CREATION received wonderful reviews when it premiered at the prestigious Toronto Film Festival but, those reviews notwithstanding, the film had difficulty picking up a distributor in the US, apparently because of the fear that it would offend the religious right.
The film is based on the book, Annie's Box, which was written by Darwin's great-great- grandson, Randal Keynes, so I don't suppose there's any doubting its veracity. Against that the film is very much focused on Darwin's family situation and the death of his young daughter, Annie, in particular and not on the great man's work. It's a sometimes powerful yet strangely uneven telling of the tale. We see Darwin as a family man who struggles to accept his daughter's death, a man who is torn between his love for his deeply religious wife and his own growing belief that God has no place in the world. He finds himself caught in a battle between faith and reason, between love and truth, all the while dealing with the death of his favourite daughter, Annie.
Charles Darwin is played by acclaimed British actor, Paul Bettany, probably best known for his role as the mad monk in THE DA VINCI CODE (2006), while Mrs. Darwin is played by Bettany's real life wife and Oscar winning actress, Jennifer Connolly.
There's a palpable tension between the actors, Connolly is particularly good as the understated Mrs. Darwin driven to distraction by the loss of her daughter and the consequent loss of her husband. Darwin's master-work, THE ORIGIN OF SPECIES, comes to light and the film depicts a cosy little world of English gardens in turmoil as a happy marriage is ripped asunder by the loss of a child.
As a film that deals with the loss of a child and the resultant impact on what had previously been a perfectly happy marriage, CREATION works well. It's beautifully shot, with some touching scenes, not least of which concerns the death of an ape, which, when you think about it, is quite apt. What's less apt is hearing Darwin muse, "What if the world stopped believing that God had any sort of plan for us?" Why on earth would he care whether a God he no longer believes in has a plan or not? Which brings up the main problem with the film - as a movie about Darwin and the writing of Origin, it completely misses the boat. It's all religion and no evolution. Where's the Beagle? The Galapagos? Where are the vampire finches? Or woodpecker finches for that matter? Darwin has figured the whole thing out before the movie starts, he's even written most of the book, the film is solely concerned with the question as to whether he should publish or not.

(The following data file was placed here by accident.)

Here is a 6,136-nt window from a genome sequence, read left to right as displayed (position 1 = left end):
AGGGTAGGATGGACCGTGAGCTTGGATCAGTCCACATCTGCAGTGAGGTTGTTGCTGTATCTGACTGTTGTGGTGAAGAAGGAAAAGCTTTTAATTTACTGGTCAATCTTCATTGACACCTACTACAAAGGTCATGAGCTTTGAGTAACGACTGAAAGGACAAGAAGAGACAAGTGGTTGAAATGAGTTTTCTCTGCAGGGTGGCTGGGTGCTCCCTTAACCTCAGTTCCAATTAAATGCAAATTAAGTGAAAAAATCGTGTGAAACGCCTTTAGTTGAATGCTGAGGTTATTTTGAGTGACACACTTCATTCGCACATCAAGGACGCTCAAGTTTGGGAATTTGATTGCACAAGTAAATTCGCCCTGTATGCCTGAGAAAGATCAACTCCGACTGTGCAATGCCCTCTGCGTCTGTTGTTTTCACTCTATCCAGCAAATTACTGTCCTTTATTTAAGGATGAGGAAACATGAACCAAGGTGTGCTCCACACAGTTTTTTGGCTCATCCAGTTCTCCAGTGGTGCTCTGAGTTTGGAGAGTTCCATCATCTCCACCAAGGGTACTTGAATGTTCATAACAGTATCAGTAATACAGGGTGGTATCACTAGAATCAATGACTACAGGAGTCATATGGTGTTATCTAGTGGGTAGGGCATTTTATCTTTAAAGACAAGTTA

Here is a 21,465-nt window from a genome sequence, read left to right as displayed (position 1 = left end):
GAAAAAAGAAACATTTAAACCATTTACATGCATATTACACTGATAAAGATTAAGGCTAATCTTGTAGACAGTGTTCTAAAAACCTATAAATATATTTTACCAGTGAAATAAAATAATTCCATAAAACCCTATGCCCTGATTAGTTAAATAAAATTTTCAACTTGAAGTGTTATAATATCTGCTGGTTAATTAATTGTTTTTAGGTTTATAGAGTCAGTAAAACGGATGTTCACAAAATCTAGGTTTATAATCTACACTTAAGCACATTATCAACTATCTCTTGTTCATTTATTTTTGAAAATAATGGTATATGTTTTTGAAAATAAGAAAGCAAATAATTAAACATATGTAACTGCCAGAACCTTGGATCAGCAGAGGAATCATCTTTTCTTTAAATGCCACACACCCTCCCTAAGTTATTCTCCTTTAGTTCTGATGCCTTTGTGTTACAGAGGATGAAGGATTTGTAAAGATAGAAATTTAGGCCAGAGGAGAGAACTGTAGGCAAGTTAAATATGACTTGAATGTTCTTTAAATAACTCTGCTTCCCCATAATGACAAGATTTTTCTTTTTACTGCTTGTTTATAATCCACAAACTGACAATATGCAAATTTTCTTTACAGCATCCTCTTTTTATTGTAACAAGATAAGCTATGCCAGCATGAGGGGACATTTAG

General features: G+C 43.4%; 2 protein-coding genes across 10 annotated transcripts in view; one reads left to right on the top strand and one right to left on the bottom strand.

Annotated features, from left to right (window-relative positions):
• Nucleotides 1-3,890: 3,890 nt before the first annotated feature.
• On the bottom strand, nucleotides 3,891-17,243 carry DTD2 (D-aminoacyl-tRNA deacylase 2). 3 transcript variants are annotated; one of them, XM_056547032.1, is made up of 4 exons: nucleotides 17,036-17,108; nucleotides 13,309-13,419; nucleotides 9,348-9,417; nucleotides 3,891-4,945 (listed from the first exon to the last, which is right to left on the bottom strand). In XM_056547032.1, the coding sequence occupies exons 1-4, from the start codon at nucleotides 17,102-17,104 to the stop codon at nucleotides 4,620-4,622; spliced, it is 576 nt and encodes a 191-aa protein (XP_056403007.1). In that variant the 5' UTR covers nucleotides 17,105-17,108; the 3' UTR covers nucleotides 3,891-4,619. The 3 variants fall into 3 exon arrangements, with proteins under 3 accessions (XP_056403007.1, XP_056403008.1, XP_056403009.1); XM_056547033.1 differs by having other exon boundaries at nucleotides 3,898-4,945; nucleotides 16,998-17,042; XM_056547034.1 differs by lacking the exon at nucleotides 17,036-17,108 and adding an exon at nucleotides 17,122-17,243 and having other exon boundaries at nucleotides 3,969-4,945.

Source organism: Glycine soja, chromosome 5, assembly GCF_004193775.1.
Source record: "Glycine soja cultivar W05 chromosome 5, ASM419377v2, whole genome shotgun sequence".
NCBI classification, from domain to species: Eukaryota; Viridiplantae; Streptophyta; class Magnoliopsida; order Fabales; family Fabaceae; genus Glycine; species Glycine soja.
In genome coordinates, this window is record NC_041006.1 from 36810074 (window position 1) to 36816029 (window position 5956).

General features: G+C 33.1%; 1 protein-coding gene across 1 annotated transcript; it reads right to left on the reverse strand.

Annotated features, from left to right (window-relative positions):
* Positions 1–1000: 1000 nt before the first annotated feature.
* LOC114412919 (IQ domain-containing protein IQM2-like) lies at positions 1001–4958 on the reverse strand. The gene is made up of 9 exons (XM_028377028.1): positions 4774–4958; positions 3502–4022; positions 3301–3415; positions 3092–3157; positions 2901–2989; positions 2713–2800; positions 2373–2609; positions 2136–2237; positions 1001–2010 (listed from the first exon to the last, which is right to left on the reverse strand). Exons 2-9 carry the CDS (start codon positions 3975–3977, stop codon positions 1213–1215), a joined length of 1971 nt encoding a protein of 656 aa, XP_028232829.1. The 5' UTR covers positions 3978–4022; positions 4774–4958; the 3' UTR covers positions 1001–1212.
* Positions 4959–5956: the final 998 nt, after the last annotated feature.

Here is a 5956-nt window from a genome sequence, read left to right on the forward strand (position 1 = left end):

This is a film that, far from offending the religious right, plays straight into their hands by focusing not on the genius of Darwin but on the moral and religious dilemmas which he faced. It's an awful pity that a film about Darwin is mired in religion, particularly given that he was such a strong advocate for free thought on all subjects and that it was his stated object to avoid writing on religion, confining himself to science, believing, as he did, that the disciples of differing theories should not attack one another with bitterness regardless of their beliefs.
It's just a pity that the religious loo-las of today aren't quite as even tempered, though I suspect such wilful ignorance would quickly melt even the great man's resolve. They have long since melted mine. And with that in mind, I strongly recommend going to see the film if for no other reason than to annoy the nuts from the religious right.